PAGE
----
To expand on Dave Crevies's posts,   "Maker Space" is a type of training center that is popping up in many community libraries as well as commercial locations.  The Aurora (Illinois) Public Library has a room for some projects and where I live  in nearby St Charles, we have a 2nd floor storefront Maker Space that has 'Free days' every week.  It might be a franchisable thing - not sure.  Some of the members offer classes at the Public Library in software applications.  Goggle it, you might be surprised where one is.  Any metal cutting application might not be readily available in one, but the basic skill set might start there with 3D printing.  Many regional machine shops have the metal cutting tools if you have the drawing or program.

 

I had a bandsaw that I had no space for in my retirement apartment, so now it is available for use at the Maker Space.

 

When I was at Ft Bragg in the 1960's, the base had dedicated tool clubs/craft shops around the base.  The wood working shop was in the basement of our barracks and I spent a lot of time in the 'Auto Craft Shop' down the block working on my MG and other cars.


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#36 Dave Crevie

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Posted 16 October 2018 - 11:06 AM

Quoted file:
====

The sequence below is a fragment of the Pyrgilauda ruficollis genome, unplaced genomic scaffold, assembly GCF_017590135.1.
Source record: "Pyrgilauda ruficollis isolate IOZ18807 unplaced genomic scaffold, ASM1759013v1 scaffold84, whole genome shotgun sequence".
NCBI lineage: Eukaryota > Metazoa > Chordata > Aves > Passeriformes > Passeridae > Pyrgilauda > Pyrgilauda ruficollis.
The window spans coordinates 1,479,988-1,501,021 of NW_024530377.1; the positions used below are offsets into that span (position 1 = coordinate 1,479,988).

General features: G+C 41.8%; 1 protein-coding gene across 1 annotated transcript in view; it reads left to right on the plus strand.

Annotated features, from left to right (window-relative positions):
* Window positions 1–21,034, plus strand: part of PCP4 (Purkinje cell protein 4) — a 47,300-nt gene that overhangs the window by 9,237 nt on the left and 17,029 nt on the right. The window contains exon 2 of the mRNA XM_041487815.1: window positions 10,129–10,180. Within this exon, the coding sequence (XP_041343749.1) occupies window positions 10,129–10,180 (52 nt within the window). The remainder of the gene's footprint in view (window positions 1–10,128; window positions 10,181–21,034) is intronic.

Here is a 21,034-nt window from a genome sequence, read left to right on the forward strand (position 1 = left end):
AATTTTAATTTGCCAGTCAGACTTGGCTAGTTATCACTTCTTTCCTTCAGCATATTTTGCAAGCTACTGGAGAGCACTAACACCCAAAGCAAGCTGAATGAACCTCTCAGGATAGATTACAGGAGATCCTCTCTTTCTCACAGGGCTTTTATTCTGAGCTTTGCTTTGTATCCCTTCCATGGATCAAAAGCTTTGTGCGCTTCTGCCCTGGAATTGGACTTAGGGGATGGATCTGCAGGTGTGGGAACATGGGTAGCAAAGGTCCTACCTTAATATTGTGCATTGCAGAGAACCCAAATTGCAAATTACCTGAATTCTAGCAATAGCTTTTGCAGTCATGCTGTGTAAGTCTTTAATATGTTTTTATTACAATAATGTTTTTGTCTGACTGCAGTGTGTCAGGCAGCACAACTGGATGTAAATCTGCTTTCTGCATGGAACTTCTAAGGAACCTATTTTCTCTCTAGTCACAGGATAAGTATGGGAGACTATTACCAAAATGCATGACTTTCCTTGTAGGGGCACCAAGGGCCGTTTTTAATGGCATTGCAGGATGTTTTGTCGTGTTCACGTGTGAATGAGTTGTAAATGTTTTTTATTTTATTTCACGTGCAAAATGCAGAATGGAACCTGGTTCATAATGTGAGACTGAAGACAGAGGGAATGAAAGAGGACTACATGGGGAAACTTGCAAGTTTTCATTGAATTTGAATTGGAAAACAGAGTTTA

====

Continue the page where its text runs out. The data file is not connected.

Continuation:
Maker Space is a nationally supported org. that helps libraries set up STEM based educational programs. It essentially

helps libraries set up labs to educate school children on tech programs. If it is set up in a public library, it has to be open

to all residents, due to it being funded through property and other taxes. 

 

If you really want to get into CNC, the best route is to go through your local community college. They have all the equipment

you need to do any job, big or small. Although personally, if it is a small project like parts for a slot car chassis or a 3-D

printing job, I would probably go to the Elmhurst P.L. I know an instructor there. I worked with him in the industry, and he

really knows his stuff.     



#37 Richard G With

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Posted 19 October 2018 - 11:59 AM

After looking at the rod saws, I concluded the big hacksaw eyes would be too big for the kind of stuff I want to do.

But this coping saw set may be a better tool. The mini miter block has already been useful.
8 bucks all together at Menards.

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We must all do what we must do, for if we do not, then what we must do does not get done.  Chung Mee

      Parkes, W. (Producer) & Meyer, N. (Director). (1985). Volunteers.[Motion picture]. United States: HBO.

 


#38 LindsayB

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Posted 22 October 2018 - 03:17 PM

I have been building chassis for over 40 years now and have only ever used a dremel tool - whether the chassis is a spring steel wing car or a retro with Piano wire and brass the construction method has pretty much been the same. If I want to cut a straight line either a hacksaw blade or a small steel ruler is used as a guide. 

 

Cutting spring steel requires you to be a lot more accurate because trying to file it down is 50 times harder. 


Lindsay Byron

#39 Dave Crevie

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Posted 23 October 2018 - 11:19 AM

With the technology available to everyone today, does it make sense to cut a chassis by hand? It can be done quicker,

easier and better with CAD and CNC controls. Having said that, for the old chassis I had back in the middle "60s, I am

restoring, or recreating them, using the same methods I used back then. It is only proper.